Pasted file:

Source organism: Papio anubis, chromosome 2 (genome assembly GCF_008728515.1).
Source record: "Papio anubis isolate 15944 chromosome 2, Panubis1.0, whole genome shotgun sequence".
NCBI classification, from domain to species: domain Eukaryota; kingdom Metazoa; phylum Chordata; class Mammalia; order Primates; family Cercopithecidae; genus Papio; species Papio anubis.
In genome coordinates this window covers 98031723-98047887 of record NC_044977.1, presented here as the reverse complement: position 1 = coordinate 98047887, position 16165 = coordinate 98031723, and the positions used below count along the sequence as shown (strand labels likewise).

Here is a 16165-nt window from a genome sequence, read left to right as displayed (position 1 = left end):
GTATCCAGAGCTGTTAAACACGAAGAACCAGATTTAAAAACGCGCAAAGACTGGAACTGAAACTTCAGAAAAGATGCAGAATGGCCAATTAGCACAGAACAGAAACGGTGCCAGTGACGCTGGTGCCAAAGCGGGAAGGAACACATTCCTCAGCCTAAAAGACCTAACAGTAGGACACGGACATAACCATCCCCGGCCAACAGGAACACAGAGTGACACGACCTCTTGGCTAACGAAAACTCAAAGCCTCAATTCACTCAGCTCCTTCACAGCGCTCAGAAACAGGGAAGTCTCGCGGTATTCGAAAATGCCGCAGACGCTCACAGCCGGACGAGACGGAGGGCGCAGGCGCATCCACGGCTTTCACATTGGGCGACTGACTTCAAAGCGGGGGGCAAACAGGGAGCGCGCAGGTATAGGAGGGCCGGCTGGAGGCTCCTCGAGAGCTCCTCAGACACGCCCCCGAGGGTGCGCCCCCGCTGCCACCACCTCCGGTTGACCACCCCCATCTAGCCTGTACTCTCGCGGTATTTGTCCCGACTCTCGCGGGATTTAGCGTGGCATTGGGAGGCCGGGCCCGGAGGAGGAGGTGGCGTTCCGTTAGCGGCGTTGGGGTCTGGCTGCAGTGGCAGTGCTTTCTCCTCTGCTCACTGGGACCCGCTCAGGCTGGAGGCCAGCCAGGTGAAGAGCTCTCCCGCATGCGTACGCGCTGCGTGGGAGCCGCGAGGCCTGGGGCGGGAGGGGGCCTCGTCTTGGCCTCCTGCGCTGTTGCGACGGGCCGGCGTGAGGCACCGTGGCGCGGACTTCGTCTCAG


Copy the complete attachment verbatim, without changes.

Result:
Source organism: Papio anubis, chromosome 2 (genome assembly GCF_008728515.1).
Source record: "Papio anubis isolate 15944 chromosome 2, Panubis1.0, whole genome shotgun sequence".
NCBI classification, from domain to species: domain Eukaryota; kingdom Metazoa; phylum Chordata; class Mammalia; order Primates; family Cercopithecidae; genus Papio; species Papio anubis.
In genome coordinates this window covers 98031723-98047887 of record NC_044977.1, presented here as the reverse complement: position 1 = coordinate 98047887, position 16165 = coordinate 98031723, and the positions used below count along the sequence as shown (strand labels likewise).

Here is a 16165-nt window from a genome sequence, read left to right as displayed (position 1 = left end):
GTATCCAGAGCTGTTAAACACGAAGAACCAGATTTAAAAACGCGCAAAGACTGGAACTGAAACTTCAGAAAAGATGCAGAATGGCCAATTAGCACAGAACAGAAACGGTGCCAGTGACGCTGGTGCCAAAGCGGGAAGGAACACATTCCTCAGCCTAAAAGACCTAACAGTAGGACACGGACATAACCATCCCCGGCCAACAGGAACACAGAGTGACACGACCTCTTGGCTAACGAAAACTCAAAGCCTCAATTCACTCAGCTCCTTCACAGCGCTCAGAAACAGGGAAGTCTCGCGGTATTCGAAAATGCCGCAGACGCTCACAGCCGGACGAGACGGAGGGCGCAGGCGCATCCACGGCTTTCACATTGGGCGACTGACTTCAAAGCGGGGGGCAAACAGGGAGCGCGCAGGTATAGGAGGGCCGGCTGGAGGCTCCTCGAGAGCTCCTCAGACACGCCCCCGAGGGTGCGCCCCCGCTGCCACCACCTCCGGTTGACCACCCCCATCTAGCCTGTACTCTCGCGGTATTTGTCCCGACTCTCGCGGGATTTAGCGTGGCATTGGGAGGCCGGGCCCGGAGGAGGAGGTGGCGTTCCGTTAGCGGCGTTGGGGTCTGGCTGCAGTGGCAGTGCTTTCTCCTCTGCTCACTGGGACCCGCTCAGGCTGGAGGCCAGCCAGGTGAAGAGCTCTCCCGCATGCGTACGCGCTGCGTGGGAGCCGCGAGGCCTGGGGCGGGAGGGGGCCTCGTCTTGGCCTCCTGCGCTGTTGCGACGGGCCGGCGTGAGGCACCGTGGCGCGGACTTCGTCTCAG